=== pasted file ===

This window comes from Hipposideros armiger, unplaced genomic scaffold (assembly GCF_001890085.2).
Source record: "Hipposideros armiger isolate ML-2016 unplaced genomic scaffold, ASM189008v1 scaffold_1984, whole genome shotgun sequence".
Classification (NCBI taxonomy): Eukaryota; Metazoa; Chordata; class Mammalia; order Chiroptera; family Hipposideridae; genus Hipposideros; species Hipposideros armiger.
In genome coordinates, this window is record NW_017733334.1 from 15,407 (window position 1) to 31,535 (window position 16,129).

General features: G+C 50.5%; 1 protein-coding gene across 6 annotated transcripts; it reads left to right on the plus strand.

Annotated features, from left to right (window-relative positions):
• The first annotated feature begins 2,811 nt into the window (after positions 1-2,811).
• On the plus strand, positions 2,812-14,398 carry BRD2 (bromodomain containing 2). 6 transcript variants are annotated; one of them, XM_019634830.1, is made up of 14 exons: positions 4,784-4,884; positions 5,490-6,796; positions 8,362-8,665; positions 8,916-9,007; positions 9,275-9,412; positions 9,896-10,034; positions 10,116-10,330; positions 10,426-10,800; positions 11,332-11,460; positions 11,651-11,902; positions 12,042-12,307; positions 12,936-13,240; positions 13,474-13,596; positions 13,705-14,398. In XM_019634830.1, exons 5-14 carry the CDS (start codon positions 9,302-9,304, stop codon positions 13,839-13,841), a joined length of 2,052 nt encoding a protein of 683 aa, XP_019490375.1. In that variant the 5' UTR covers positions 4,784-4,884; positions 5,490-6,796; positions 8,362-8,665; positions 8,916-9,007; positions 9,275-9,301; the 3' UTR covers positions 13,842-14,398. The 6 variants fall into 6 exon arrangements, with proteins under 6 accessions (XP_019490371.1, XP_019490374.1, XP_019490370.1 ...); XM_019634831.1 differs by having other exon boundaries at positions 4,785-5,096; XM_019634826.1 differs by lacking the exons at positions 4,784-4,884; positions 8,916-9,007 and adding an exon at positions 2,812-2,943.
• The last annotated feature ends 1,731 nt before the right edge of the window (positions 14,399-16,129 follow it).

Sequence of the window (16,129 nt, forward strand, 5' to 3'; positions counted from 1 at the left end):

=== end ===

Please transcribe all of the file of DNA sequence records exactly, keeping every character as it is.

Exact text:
This window comes from Hipposideros armiger, unplaced genomic scaffold (assembly GCF_001890085.2).
Source record: "Hipposideros armiger isolate ML-2016 unplaced genomic scaffold, ASM189008v1 scaffold_1984, whole genome shotgun sequence".
Classification (NCBI taxonomy): Eukaryota; Metazoa; Chordata; class Mammalia; order Chiroptera; family Hipposideridae; genus Hipposideros; species Hipposideros armiger.
In genome coordinates, this window is record NW_017733334.1 from 15,407 (window position 1) to 31,535 (window position 16,129).

General features: G+C 50.5%; 1 protein-coding gene across 6 annotated transcripts; it reads left to right on the plus strand.

Annotated features, from left to right (window-relative positions):
• The first annotated feature begins 2,811 nt into the window (after positions 1-2,811).
• On the plus strand, positions 2,812-14,398 carry BRD2 (bromodomain containing 2). 6 transcript variants are annotated; one of them, XM_019634830.1, is made up of 14 exons: positions 4,784-4,884; positions 5,490-6,796; positions 8,362-8,665; positions 8,916-9,007; positions 9,275-9,412; positions 9,896-10,034; positions 10,116-10,330; positions 10,426-10,800; positions 11,332-11,460; positions 11,651-11,902; positions 12,042-12,307; positions 12,936-13,240; positions 13,474-13,596; positions 13,705-14,398. In XM_019634830.1, exons 5-14 carry the CDS (start codon positions 9,302-9,304, stop codon positions 13,839-13,841), a joined length of 2,052 nt encoding a protein of 683 aa, XP_019490375.1. In that variant the 5' UTR covers positions 4,784-4,884; positions 5,490-6,796; positions 8,362-8,665; positions 8,916-9,007; positions 9,275-9,301; the 3' UTR covers positions 13,842-14,398. The 6 variants fall into 6 exon arrangements, with proteins under 6 accessions (XP_019490371.1, XP_019490374.1, XP_019490370.1 ...); XM_019634831.1 differs by having other exon boundaries at positions 4,785-5,096; XM_019634826.1 differs by lacking the exons at positions 4,784-4,884; positions 8,916-9,007 and adding an exon at positions 2,812-2,943.
• The last annotated feature ends 1,731 nt before the right edge of the window (positions 14,399-16,129 follow it).

Sequence of the window (16,129 nt, forward strand, 5' to 3'; positions counted from 1 at the left end):